Even in the 1990s, sRGB accurately described a CRT monitor's display characteristics only if the monitor had been calibrated to match the sRGB color space.

Most people didn't actually calibrate their CRT monitors. So they didn't get to enjoy the full benefits of having sRGB be the presumed monitor profile for all consumer-grade CRT monitors. But the expectation was that even when uncalibrated, the CRT was a close enough match to sRGB that the colors they saw on their monitors wouldn't be obviously wrong to the casual observer.

Well, this isn't the 1990s; you probably aren't using a CRT monitor; and you probably want colors that are accurate enough to use as a visual guide when editing. So the first question is, how closely does the native (uncalibrated) state of your LCD monitor match the sRGB color space? Profiling your uncalibrated LCD monitor would give you the answer.

I don't have your monitor here in front of me. But shown below are the chromaticity coordinates of my own profiled but uncalibrated LCD monitor (the white triangle) superimposed over the sRGB chromaticity coordinates (the black triangle):

LCD monitor and sRGB chromaticity coordinates shown in xyY space, superimposed upon one another.
LCD monitor chromaticity coordinates and white point for an NEC 2190uxi LCD monitor, compared to sRGB — your LCD undoubtedly has different characteristics, which probably also don't match sRGB.

Comparing the two color space triangles in Figure 4, you can see that the respective chromaticity coordinates of my LCD monitor profile and the sRGB color space are close, but they are not exactly the same. The LCD monitor profile goes farther into the greens and a wee bit farther into the reds; it goes about as far into the blues as sRGB, but in a slightly different direction, picking up some additional blue-greens and losing some blue-violets. And looking at the respective white points (the circles in the middle of the triangle), the native white point of my LCD monitor is noticeably offset towards a warmer "white" than the sRGB white point.

For additional information about the differences between CRTs and LCDs, see Marcel Patek's excellent comparison between LCD and CRT monitors. His article has superb illustrations.

Why most LCD Monitors can't be calibrated to exactly match sRGB

Hopefully I've convinced you that if you use your LCD for image editing, sRGB is probably not a good monitor profile for your LCD in its native, uncalibrated state. Now I'm going to back away from that blanket statement a bit, because the good news is, some (not all) LCD monitors come with a fairly decent sRGB preset.

The not-so-good news is that those presets come at the price of a reduced color gamut for your LCD monitor. The bad news is that monitor display characteristics drift over time. So eventually, no matter how good your sRGB preset might have been when your monitor was new (it wasn't perfect, for reasons discussed below), your monitor will need to be periodically recalibrated if you want to continue using sRGB as your monitor profile.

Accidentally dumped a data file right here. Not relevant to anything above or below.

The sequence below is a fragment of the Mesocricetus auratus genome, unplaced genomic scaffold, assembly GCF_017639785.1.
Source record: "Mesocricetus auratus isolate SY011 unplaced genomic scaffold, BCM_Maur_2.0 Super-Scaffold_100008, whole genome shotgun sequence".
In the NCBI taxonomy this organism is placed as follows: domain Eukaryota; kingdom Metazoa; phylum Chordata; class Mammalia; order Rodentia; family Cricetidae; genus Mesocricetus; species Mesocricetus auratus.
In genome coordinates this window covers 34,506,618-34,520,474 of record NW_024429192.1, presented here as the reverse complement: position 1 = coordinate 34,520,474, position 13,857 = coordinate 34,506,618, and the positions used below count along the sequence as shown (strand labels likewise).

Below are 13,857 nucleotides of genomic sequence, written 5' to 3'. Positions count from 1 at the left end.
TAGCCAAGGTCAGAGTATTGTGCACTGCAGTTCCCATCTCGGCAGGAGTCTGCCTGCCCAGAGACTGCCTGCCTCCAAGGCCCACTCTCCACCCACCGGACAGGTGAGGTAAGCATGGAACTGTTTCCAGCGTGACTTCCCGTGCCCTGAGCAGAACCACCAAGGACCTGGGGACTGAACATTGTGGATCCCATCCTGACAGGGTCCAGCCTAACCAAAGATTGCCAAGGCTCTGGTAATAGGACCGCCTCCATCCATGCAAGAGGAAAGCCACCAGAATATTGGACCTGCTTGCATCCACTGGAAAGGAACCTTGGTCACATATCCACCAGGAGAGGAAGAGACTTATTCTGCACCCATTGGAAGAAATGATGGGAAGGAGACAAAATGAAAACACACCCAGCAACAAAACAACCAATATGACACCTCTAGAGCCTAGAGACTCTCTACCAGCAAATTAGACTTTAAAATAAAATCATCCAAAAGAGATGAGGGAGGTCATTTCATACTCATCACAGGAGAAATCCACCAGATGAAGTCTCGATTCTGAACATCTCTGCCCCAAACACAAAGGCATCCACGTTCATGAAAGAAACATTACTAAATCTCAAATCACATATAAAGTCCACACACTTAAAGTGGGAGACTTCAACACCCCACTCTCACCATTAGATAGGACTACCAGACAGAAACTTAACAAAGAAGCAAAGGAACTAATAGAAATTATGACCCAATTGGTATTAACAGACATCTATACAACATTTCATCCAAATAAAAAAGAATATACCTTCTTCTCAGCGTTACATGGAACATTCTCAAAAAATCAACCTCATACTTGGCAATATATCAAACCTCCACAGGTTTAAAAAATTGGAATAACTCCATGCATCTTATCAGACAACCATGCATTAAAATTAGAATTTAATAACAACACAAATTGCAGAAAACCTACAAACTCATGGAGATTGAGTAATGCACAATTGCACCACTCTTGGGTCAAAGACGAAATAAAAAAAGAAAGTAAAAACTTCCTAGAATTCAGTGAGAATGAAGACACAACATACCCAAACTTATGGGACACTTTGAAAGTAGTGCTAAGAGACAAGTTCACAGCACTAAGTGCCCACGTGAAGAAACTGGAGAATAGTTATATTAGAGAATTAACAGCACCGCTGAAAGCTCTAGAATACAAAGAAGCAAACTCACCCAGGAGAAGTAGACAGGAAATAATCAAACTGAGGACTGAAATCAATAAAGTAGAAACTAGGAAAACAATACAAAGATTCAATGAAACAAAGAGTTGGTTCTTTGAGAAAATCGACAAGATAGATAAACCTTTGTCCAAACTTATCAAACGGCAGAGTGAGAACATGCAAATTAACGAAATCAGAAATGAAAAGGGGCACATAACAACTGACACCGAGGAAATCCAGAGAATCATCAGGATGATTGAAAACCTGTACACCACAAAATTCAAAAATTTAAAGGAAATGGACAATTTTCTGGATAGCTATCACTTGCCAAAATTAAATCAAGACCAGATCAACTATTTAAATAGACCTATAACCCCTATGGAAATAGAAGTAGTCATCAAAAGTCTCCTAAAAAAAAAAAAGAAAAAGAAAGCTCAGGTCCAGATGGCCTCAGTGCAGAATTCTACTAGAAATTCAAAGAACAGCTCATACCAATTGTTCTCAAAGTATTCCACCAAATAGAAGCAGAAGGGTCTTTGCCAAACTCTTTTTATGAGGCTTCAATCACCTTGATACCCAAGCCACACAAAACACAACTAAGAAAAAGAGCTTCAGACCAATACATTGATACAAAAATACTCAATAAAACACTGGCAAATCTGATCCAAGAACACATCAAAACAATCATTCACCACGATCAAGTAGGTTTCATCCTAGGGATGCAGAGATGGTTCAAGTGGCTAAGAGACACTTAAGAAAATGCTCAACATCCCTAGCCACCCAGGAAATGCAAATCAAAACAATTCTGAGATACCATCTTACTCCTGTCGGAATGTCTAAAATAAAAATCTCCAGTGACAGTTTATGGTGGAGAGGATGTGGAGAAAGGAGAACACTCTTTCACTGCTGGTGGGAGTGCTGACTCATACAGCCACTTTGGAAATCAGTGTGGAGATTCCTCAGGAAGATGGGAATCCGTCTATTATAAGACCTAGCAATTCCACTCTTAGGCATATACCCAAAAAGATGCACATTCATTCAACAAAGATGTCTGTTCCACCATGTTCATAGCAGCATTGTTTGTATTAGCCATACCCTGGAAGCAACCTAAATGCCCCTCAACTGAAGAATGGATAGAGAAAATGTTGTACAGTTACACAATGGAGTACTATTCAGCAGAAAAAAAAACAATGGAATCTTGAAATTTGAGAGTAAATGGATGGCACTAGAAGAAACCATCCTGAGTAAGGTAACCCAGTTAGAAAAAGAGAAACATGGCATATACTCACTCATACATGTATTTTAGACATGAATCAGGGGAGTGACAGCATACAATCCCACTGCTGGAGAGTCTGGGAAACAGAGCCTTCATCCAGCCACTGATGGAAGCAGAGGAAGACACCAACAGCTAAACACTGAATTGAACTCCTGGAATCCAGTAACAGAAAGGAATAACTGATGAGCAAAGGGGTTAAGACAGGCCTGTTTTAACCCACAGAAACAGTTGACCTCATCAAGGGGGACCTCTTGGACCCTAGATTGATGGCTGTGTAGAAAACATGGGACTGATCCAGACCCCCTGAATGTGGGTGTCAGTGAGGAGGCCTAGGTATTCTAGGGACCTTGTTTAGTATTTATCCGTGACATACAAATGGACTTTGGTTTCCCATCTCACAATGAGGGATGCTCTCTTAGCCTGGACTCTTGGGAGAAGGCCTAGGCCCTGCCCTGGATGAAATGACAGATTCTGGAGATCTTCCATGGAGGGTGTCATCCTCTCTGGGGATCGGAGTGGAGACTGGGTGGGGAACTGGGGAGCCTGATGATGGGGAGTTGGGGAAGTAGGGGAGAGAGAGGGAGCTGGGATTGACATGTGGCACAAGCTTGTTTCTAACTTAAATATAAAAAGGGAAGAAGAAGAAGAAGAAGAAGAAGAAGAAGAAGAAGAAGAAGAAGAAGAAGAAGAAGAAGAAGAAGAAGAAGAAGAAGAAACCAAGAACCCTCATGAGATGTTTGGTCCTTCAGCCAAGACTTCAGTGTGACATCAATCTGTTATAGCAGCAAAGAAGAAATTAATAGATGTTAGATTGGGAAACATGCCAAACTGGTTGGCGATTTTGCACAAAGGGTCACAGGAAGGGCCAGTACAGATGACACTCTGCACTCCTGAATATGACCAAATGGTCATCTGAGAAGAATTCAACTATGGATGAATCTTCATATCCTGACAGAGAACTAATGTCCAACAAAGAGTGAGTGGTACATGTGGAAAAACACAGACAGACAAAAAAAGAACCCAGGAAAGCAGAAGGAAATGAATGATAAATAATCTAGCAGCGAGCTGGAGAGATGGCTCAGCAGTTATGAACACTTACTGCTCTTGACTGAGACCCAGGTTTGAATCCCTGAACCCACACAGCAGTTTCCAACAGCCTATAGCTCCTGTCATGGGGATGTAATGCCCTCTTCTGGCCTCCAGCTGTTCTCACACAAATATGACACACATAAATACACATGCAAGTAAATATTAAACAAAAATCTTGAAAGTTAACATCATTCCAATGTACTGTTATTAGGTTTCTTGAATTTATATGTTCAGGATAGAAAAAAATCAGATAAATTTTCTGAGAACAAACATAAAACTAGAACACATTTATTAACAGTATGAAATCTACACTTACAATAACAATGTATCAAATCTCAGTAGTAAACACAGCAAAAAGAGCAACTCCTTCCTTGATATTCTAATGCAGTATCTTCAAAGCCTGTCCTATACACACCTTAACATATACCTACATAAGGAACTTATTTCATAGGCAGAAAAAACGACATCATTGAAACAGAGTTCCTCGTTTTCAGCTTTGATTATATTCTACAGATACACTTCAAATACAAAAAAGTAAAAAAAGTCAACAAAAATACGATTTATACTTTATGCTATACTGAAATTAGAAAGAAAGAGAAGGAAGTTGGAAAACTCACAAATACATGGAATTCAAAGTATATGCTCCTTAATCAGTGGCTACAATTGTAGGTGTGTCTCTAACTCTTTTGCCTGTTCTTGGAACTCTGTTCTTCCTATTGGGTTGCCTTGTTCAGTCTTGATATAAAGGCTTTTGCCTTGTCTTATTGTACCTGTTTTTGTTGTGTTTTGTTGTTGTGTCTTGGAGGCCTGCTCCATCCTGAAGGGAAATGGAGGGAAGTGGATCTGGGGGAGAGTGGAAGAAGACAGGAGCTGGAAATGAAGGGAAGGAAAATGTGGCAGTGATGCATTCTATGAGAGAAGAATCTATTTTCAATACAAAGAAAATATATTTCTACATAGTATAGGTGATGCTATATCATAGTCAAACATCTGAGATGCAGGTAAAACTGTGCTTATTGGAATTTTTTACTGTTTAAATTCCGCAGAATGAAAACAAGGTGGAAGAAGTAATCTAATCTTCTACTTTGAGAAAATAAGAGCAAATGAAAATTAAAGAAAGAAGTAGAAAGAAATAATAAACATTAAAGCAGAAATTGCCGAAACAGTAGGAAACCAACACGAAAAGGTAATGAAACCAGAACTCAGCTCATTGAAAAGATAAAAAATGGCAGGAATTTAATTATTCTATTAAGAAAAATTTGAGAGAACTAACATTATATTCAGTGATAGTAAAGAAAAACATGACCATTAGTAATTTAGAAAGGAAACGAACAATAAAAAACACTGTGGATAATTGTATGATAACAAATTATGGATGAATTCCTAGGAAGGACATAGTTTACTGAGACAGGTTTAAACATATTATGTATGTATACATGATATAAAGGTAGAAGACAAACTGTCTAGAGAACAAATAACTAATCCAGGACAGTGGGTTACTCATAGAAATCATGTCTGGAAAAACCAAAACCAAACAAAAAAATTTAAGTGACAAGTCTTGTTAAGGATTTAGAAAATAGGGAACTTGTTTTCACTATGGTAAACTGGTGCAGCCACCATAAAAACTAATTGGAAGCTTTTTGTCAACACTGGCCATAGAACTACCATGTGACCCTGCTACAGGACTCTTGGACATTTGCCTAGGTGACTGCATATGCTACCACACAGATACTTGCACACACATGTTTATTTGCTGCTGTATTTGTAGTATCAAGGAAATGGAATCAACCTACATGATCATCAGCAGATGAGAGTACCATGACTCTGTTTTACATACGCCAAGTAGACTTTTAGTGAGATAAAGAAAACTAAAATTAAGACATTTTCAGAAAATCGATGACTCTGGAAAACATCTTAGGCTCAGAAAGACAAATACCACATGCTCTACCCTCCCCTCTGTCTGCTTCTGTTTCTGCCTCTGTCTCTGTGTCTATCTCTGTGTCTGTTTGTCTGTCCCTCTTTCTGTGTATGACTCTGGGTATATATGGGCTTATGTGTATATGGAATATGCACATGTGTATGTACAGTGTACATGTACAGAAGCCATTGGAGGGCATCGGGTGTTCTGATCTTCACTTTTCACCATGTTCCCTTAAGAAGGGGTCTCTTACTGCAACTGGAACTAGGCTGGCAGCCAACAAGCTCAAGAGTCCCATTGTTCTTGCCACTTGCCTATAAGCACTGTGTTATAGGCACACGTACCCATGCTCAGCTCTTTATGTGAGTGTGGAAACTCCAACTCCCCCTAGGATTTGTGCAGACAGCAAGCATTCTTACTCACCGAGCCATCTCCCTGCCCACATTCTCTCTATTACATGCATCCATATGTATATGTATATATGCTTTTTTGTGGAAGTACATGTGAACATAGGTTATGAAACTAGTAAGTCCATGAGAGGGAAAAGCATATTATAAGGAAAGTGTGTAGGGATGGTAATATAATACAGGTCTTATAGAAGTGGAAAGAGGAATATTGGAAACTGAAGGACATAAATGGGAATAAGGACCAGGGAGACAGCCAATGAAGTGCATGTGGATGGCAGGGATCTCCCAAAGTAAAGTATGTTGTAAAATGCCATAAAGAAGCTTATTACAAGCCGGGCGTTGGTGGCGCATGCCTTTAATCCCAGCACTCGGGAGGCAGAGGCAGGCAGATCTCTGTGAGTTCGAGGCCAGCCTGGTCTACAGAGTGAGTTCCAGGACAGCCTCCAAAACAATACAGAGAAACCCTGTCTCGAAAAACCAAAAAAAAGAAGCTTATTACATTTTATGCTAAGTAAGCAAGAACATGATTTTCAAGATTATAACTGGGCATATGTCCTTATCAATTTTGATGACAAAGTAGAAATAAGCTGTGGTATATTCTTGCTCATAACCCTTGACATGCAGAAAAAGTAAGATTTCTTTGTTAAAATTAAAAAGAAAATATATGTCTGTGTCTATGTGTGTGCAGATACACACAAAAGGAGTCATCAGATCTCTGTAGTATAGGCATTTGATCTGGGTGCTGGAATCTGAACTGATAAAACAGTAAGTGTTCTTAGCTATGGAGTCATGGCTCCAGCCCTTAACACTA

The worst news of all is that unlike the old CRT monitors, most consumer grade and many quite expensive professional grade LCD monitors can't be calibrated to be an exact match to sRGB. So even the best sRGB preset, straight from the factory, isn't likely to be perfect. Why not?

A true sRGB monitor has the following display characteristics:

  1. a white point of D65
  2. the sRGB transfer curve
  3. a black point of 0
  4. phosphors with the same tristimulus values as sRGB

With most of today's LCD monitors, you can more or less (depending on the type and quality of your LCD) calibrate your monitor to meet the first two goals, albeit possibly with the unwanted side-effects of a decreased color gamut and/or increased banding and color casts in the shadows. As already stated, your monitor may even have an sRGB preset, which presumably sets the white point and transfer curve for you.

The third goal, a black point of 0, is impossible: the darkest dark of an LCD monitor is a small percentage of the brightest bright and there is nothing you can do to make that percentage lower; it won't reach zero.

The fourth goal is totally beyond your control. The tristimulus values of sRGB were chosen to be a good match to the tristimulus values of the type of phosphors used in most CRTs. LCDs use a completely different technology to make colors, so very likely profiling your LCD monitor will result in tristimulus values that are close to, but not the same as, the sRGB tristimulus values. Compared to CRT monitors, even many professional grade wide-gamut LCD monitors are deficit in the most saturated sRGB blues, though they can display more saturated greens and reds.

So yes, you can calibrate your LCD monitor to be "as close as possible to sRGB", given the constraints of your particular make and model of LCD monitor. If you happen to have something like the HP DreamColor LED monitor with its 100% coverage of sRGB and AdobeRGB1998, well, you are good to go and you probably have instant push-button recalibration at your fingertips. For the rest of us, as of 2015 simply assuming that our LCD monitor's sRGB preset is "close enough" is not a good idea, though as time passes wider gamut LCD and LED color gamuts with 100% sRGB coverage are trickling down to the realm of affordable displays.

Back in the days of the CRT monitor, calibrating your monitor to match sRGB was a good idea. With today's LCD monitors, you will be much better served if you beg, borrow, or buy a monitor profiling/calibrating device and use ArgyllCMS to profile and/or calibrate your monitor. Either way, calibrate or profile or both, you need a monitor profiling/calibrating device. Check the ArgyllCMS supported color measuring instruments list before plunking down your money.